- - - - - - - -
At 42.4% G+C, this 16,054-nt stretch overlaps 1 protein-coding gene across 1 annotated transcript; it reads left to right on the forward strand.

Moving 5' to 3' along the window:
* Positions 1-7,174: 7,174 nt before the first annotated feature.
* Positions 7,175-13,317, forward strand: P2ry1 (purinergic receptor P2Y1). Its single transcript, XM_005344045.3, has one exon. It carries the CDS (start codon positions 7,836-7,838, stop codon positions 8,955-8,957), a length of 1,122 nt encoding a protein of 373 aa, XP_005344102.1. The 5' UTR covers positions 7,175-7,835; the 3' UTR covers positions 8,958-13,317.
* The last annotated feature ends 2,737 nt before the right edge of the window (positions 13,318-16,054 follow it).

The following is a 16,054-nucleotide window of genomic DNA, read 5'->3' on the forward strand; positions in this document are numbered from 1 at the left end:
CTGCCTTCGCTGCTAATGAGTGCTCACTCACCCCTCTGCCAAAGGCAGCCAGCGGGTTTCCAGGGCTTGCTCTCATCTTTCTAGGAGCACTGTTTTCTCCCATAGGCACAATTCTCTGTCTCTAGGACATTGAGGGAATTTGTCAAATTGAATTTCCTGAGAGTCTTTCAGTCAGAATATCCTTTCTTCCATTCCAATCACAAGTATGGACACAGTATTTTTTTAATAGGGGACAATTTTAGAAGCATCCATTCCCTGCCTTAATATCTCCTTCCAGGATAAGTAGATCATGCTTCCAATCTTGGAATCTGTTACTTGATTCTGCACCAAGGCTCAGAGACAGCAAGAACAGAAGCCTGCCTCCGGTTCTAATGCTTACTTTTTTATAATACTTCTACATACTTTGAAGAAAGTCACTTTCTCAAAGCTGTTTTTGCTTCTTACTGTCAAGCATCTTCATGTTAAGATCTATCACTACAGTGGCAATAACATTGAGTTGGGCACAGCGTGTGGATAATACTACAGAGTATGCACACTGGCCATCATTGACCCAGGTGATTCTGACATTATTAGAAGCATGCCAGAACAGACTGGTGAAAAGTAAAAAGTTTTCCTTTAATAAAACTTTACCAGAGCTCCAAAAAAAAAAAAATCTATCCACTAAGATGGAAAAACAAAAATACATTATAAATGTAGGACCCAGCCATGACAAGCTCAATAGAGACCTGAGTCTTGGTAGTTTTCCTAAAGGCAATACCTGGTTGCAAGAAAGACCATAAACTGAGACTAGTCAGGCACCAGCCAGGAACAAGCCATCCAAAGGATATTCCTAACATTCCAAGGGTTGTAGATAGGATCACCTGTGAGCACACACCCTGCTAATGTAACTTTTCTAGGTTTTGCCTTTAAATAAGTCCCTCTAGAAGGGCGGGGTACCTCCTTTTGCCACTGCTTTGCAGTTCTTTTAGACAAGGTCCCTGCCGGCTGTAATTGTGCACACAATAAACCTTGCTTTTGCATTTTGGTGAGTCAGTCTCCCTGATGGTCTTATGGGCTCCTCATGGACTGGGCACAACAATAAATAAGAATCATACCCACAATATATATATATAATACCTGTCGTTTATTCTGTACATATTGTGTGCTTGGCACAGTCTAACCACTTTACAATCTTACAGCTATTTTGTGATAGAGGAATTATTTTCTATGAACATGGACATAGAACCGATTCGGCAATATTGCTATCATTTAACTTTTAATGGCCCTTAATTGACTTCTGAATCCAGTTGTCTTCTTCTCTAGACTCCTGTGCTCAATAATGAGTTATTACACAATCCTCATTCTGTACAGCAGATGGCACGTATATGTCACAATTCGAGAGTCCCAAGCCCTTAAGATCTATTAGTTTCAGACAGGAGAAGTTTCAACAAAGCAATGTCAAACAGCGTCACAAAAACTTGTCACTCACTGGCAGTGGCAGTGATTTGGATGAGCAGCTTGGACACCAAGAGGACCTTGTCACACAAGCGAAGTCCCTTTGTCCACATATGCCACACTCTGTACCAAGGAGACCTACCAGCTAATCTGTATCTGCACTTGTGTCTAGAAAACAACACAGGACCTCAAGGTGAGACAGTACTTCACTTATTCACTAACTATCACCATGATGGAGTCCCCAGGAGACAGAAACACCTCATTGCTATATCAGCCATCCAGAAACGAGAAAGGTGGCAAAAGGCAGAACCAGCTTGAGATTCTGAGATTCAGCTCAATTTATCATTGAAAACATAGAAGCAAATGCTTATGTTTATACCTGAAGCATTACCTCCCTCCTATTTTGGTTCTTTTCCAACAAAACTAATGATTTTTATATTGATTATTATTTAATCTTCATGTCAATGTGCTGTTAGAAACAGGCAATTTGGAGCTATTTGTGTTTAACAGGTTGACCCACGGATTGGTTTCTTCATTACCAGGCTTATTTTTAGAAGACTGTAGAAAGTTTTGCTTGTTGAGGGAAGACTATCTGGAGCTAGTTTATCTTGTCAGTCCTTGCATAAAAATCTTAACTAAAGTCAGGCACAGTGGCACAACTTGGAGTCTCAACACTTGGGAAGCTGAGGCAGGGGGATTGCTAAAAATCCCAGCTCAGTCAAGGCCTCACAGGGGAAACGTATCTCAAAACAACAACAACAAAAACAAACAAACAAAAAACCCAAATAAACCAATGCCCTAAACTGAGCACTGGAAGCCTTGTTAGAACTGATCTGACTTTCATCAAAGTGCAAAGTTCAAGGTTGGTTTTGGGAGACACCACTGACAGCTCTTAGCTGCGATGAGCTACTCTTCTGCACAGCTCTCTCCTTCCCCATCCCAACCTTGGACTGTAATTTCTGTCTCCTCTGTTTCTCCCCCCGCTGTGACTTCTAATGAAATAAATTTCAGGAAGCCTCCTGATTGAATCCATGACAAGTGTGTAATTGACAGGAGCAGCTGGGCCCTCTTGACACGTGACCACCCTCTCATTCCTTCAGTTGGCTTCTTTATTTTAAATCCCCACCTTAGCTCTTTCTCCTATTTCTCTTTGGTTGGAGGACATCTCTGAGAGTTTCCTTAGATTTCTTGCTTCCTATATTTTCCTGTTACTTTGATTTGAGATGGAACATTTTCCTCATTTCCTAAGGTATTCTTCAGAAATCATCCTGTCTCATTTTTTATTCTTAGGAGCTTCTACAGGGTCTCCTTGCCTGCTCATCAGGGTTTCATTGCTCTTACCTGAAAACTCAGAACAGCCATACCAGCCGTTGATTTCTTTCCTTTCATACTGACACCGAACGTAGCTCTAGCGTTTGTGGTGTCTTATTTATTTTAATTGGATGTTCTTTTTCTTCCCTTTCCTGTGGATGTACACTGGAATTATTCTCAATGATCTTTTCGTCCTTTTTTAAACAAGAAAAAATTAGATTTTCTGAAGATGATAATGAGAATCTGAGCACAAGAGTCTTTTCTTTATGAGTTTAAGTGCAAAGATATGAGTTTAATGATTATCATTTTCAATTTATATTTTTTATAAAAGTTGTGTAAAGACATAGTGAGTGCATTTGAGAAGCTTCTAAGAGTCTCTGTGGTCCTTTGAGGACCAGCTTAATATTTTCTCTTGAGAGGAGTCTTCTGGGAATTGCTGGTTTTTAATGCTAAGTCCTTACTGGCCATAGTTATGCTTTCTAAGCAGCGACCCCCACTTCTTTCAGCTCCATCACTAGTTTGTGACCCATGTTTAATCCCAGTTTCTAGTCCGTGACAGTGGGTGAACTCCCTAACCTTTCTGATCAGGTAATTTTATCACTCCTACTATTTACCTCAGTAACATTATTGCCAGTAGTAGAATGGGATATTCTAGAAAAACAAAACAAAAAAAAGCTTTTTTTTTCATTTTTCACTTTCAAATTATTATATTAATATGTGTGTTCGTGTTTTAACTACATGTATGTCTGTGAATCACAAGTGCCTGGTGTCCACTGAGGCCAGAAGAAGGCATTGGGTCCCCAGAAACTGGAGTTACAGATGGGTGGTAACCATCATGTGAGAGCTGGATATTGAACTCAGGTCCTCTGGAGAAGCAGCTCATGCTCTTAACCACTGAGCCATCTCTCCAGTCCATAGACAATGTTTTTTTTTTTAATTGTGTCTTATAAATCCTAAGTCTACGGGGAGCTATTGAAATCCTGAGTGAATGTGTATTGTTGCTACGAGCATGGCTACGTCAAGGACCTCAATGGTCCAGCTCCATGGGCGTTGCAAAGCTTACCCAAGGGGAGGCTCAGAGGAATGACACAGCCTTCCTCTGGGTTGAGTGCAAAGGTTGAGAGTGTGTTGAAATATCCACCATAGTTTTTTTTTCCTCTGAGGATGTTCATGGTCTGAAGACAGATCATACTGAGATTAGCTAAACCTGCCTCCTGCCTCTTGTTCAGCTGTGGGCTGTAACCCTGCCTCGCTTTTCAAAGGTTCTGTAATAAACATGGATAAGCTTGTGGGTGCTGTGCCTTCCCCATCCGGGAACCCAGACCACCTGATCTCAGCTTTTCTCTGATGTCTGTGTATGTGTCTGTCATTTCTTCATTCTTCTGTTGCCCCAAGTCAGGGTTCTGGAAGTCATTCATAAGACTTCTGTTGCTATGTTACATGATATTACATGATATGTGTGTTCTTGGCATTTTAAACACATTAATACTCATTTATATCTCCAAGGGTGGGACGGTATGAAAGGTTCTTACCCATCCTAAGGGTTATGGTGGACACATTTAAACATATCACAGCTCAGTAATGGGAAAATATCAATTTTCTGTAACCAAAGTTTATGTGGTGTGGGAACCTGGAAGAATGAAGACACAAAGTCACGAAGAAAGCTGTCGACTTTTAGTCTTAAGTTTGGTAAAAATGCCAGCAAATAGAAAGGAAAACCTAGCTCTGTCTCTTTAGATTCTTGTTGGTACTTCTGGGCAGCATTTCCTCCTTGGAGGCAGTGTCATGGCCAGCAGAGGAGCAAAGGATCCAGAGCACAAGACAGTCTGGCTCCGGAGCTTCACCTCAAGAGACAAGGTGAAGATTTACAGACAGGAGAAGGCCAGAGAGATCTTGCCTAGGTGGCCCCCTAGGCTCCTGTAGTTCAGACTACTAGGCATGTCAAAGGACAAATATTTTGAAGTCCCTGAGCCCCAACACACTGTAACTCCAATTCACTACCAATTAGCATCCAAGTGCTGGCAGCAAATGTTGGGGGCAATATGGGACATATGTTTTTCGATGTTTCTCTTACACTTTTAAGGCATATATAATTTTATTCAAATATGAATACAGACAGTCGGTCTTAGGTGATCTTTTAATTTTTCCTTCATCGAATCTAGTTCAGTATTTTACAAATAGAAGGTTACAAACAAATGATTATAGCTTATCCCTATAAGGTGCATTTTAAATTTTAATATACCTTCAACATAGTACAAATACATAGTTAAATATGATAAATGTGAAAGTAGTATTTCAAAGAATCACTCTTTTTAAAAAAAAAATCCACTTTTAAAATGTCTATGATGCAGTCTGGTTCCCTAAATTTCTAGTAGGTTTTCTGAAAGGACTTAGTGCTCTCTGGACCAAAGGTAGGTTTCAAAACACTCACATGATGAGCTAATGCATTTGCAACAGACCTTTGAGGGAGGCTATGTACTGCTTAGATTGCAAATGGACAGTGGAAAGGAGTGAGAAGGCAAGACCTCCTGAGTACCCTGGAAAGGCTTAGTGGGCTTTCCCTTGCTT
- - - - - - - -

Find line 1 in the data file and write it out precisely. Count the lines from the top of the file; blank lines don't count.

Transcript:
At 42.4% G+C, this 16,054-nt stretch overlaps 1 protein-coding gene across 1 annotated transcript; it reads left to right on the forward strand.